Exonumia brings together tokens, medallions, commemorative medals, decorative coins and even scrip. Presidential inaugural medals from Dwight D. Eisenhower, Gerald Ford, and Ronald Reagan were featured along with large agency challenge coins from the Office of the Surgeon General of the National Health Service and commemorative coins for the national arts and sciences.

 

Exonumia is the collecting of tokens, commemorative medals, and decorative coins that are not legal tender, such as this collection featuring a Ronald Reagan medal, a commemorative Continental coin and a medal honoring General Horatio Gates.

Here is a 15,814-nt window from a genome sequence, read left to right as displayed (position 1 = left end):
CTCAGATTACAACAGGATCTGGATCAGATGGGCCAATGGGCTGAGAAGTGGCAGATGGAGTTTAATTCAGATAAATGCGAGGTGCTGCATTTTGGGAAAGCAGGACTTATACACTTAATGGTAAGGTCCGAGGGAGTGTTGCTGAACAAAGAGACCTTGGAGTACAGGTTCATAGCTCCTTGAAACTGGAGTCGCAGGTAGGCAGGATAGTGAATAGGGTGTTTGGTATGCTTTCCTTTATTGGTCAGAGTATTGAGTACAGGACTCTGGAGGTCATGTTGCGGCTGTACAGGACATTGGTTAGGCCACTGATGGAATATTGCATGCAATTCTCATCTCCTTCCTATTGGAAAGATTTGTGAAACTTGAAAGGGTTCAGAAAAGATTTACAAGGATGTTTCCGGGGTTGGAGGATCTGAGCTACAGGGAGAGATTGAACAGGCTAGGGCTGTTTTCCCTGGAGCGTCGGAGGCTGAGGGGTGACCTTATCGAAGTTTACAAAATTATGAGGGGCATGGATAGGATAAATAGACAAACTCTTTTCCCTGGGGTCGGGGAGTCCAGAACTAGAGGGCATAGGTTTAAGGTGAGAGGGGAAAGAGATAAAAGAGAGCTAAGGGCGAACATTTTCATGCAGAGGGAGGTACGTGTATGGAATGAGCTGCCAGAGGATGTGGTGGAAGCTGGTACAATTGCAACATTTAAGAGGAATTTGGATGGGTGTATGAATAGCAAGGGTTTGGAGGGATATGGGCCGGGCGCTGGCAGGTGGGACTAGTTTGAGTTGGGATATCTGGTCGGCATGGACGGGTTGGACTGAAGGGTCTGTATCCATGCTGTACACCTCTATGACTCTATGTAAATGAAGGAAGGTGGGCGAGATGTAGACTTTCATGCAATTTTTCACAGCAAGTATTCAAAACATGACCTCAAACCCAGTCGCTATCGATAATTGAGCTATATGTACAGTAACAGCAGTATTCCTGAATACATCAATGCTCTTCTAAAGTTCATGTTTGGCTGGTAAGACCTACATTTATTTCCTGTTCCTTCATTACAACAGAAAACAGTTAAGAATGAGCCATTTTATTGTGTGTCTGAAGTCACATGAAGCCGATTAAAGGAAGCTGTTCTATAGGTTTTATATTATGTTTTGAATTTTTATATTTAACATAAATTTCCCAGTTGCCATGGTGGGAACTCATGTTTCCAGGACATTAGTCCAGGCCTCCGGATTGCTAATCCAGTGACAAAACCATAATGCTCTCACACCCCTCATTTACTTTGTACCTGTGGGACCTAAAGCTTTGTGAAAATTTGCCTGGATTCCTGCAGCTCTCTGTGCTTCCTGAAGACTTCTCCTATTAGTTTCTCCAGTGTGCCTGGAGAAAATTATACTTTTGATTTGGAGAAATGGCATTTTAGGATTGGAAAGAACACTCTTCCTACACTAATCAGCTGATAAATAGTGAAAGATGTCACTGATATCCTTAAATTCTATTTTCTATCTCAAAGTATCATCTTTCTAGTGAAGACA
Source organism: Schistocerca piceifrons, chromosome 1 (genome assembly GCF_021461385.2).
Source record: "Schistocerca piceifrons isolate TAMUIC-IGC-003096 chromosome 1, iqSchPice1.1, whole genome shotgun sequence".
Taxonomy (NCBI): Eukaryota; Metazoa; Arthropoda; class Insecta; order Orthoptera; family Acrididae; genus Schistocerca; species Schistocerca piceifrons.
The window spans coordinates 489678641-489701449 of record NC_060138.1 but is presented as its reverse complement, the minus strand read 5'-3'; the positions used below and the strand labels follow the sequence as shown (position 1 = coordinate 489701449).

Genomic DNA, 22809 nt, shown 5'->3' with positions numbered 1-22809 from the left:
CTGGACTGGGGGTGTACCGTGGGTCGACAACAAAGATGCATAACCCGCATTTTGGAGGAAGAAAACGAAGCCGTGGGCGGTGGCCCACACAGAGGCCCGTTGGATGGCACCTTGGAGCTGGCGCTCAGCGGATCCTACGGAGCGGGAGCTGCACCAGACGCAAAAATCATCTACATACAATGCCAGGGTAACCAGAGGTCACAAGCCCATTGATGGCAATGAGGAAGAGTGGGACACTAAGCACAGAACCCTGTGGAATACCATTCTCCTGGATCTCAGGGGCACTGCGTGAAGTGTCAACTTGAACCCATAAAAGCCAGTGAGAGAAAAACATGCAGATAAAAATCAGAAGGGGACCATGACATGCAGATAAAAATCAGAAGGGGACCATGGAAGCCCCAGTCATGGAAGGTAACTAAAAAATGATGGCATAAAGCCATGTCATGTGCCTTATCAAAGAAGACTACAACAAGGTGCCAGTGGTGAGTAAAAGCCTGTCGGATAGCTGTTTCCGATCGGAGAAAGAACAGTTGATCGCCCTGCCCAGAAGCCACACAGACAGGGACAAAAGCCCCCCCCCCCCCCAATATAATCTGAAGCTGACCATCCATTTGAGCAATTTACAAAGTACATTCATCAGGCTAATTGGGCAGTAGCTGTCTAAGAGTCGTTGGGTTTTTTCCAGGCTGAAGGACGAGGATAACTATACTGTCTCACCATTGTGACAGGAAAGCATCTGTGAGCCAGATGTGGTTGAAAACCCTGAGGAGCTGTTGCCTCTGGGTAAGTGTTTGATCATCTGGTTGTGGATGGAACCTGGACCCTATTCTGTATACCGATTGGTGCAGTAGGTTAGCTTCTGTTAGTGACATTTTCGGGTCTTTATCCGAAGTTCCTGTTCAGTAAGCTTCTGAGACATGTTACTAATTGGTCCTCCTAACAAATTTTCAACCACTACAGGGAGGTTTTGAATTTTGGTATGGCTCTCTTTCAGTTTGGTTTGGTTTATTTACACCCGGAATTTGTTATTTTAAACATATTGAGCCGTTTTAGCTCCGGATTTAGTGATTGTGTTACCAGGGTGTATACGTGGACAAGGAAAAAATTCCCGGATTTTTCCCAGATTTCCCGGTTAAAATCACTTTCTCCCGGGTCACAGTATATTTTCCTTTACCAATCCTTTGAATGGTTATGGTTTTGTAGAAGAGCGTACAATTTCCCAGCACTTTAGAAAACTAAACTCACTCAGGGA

Tokens from subways, railroads, early trading posts, and those issued just for fun bring an entirely new dimension beyond just coins of the realm. Usually made of tin, copper, aluminum, porcelain, and brass, these tradeable bits of credit helped a local economy function in the absence of real currency or coinage even as far back as the Roman Empire. Most are available from $5 to $35 easily, and all tell an amazing historical story.

Stamps

Another satisfying way to tell the story of nations as communities is through philately, the study of stamps. President Franklin D. Roosevelt was a consistent stamp collector throughout his life, even into his presidency. Ronnie Wood of the Rolling Stones collects stamps to this day.

Philately, stamp collecting, is still one of the top ten collectible hobbies with nearly 3 million hobbyists worldwide, according to a recent study.